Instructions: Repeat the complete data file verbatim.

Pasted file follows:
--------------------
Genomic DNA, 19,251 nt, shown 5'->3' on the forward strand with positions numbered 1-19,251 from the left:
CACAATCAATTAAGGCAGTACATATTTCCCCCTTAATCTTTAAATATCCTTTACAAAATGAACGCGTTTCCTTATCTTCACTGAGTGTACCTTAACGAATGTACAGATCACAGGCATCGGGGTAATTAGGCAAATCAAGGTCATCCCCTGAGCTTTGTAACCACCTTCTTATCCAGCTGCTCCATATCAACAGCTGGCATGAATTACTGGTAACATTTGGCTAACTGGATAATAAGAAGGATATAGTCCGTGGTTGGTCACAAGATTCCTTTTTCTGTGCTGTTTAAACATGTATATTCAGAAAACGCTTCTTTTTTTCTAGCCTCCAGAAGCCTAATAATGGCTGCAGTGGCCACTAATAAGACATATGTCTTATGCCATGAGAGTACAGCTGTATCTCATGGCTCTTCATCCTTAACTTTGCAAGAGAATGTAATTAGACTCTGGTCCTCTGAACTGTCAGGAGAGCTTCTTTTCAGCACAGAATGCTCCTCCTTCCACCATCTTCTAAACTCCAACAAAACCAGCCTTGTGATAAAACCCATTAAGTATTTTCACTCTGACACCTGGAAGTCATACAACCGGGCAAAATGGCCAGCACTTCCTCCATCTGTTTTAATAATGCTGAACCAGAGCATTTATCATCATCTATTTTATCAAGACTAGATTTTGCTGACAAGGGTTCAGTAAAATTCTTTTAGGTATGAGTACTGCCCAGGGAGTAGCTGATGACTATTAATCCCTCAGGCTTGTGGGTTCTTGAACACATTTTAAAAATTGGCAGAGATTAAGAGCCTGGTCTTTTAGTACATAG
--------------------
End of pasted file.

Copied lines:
Genomic DNA, 19,251 nt, shown 5'->3' on the forward strand with positions numbered 1-19,251 from the left:
CACAATCAATTAAGGCAGTACATATTTCCCCCTTAATCTTTAAATATCCTTTACAAAATGAACGCGTTTCCTTATCTTCACTGAGTGTACCTTAACGAATGTACAGATCACAGGCATCGGGGTAATTAGGCAAATCAAGGTCATCCCCTGAGCTTTGTAACCACCTTCTTATCCAGCTGCTCCATATCAACAGCTGGCATGAATTACTGGTAACATTTGGCTAACTGGATAATAAGAAGGATATAGTCCGTGGTTGGTCACAAGATTCCTTTTTCTGTGCTGTTTAAACATGTATATTCAGAAAACGCTTCTTTTTTTCTAGCCTCCAGAAGCCTAATAATGGCTGCAGTGGCCACTAATAAGACATATGTCTTATGCCATGAGAGTACAGCTGTATCTCATGGCTCTTCATCCTTAACTTTGCAAGAGAATGTAATTAGACTCTGGTCCTCTGAACTGTCAGGAGAGCTTCTTTTCAGCACAGAATGCTCCTCCTTCCACCATCTTCTAAACTCCAACAAAACCAGCCTTGTGATAAAACCCATTAAGTATTTTCACTCTGACACCTGGAAGTCATACAACCGGGCAAAATGGCCAGCACTTCCTCCATCTGTTTTAATAATGCTGAACCAGAGCATTTATCATCATCTATTTTATCAAGACTAGATTTTGCTGACAAGGGTTCAGTAAAATTCTTTTAGGTATGAGTACTGCCCAGGGAGTAGCTGATGACTATTAATCCCTCAGGCTTGTGGGTTCTTGAACACATTTTAAAAATTGGCAGAGATTAAGAGCCTGGTCTTTTAGTACATAG